The Minerals Council of Australia (MCA) recognises the distress caused to the Puutu Kunti Kurrama and Pinikura People (PKKP) by the destruction of the Juukan Gorge caves and the effect on Aboriginal and Torres Strait Islander people and the broader Australian community.
For more than two decades, Australia’s minerals industry has worked to build strong and enduring relationships with the Traditional Owners on the lands on which it operates. The industry remains committed to these relationships.
While matters under inquiry are specific to the caves at Juukan Gorge, the industry is committed to learning from the committee’s findings. Drawing on advice from Traditional Owners, Aboriginal and Torres Strait Islander organisations and the committee’s findings, the MCA will lead a national work programme to capture, share and embed lessons across the sector.
The MCA supports the Commonwealth’s initiative of a national engagement process on increasing the understanding and use of Indigenous knowledge which can serve to assist states and territories to modernise the protection of Indigenous cultural heritage where needed.
While states and territories have responsibility for Indigenous cultural heritage protection, the Commonwealth is in a unique position to assist with the development of leading practice on transparency, knowledge-sharing, collaboration and improvement. This Commonwealth process should not duplicate established state and territory legal responsibilities.
This engagement comes as Western Australia (WA) works to complete a comprehensive two-year process to repeal and replace the state’s outdated Aboriginal heritage protection regime. The minerals industry supports this process in WA.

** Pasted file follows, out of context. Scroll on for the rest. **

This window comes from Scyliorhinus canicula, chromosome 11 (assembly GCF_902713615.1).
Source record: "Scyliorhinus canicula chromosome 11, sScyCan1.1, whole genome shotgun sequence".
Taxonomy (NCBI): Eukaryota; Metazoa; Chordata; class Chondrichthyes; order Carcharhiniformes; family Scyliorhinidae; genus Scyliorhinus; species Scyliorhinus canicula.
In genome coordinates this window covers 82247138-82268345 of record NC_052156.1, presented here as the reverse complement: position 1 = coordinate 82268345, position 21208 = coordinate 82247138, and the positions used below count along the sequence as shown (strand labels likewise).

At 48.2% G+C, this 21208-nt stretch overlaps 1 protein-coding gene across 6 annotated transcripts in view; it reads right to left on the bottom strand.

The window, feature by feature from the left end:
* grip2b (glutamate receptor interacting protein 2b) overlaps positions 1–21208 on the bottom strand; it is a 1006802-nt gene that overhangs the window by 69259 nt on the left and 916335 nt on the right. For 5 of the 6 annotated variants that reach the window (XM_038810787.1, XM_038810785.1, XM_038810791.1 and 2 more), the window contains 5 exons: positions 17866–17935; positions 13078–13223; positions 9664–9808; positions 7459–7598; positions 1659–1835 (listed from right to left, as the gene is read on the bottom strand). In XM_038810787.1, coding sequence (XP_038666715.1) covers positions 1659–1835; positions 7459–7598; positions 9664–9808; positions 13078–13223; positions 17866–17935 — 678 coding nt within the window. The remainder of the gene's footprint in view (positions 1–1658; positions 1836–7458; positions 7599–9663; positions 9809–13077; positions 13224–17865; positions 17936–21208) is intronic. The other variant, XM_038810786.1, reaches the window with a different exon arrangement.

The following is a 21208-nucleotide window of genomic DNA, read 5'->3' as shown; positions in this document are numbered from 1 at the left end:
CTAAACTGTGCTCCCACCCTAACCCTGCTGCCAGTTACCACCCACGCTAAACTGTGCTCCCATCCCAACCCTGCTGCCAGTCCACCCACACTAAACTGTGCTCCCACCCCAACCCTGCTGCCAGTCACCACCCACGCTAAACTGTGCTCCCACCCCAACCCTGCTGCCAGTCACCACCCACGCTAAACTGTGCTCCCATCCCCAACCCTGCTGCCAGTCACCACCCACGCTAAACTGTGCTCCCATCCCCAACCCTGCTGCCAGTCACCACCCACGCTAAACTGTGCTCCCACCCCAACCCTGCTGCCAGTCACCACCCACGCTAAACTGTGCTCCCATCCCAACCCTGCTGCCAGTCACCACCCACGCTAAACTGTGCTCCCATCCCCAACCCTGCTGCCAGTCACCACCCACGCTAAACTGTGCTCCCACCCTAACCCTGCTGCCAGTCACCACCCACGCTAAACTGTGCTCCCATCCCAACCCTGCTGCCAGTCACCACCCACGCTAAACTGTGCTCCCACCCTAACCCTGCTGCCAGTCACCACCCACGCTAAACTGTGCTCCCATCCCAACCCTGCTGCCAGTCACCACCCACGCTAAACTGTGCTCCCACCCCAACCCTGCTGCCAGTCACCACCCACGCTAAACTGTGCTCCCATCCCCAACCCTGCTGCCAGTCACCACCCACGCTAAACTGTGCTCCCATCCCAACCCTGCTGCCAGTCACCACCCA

The Commonwealth has an important responsibility for national heritage, including heritage with nationally-significant Indigenous cultural values under the Environment Protection and Biodiversity Conservation Act 1999 (the EPBC Act). The MCA is actively engaged in the current independent review of the EPBC Act.
The Commonwealth also administers the Aboriginal and Torres Strait Islander Heritage Protection Act 1984 (ATSIHP Act), an important protection mechanism enabling an Indigenous person to make an application to the Minister for the Environment to make a declaration to protect an object or place. The MCA supports the ATSIHP Act in its current form but notes its administration and operation can be unclear. Improvements in practical administration could be considered without duplicating existing state and territory responsibilities.
The purpose of the submission to the Joint Standing Committee on Northern Australia is to provide the committee with an overview of how industry works alongside Traditional Owners and Aboriginal and Torres Strait Islander communities. It also outlines how the minerals industry interacts with Commonwealth heritage protection legislation.
Read the article online at: https://www.globalminingreview.com/mining/21082020/mca-submission-to-jsca-inquiry-into-juukan-gorge/
You might also like
Andrada Mining has provided an update on the first production at its lithium pilot plant in Namibia.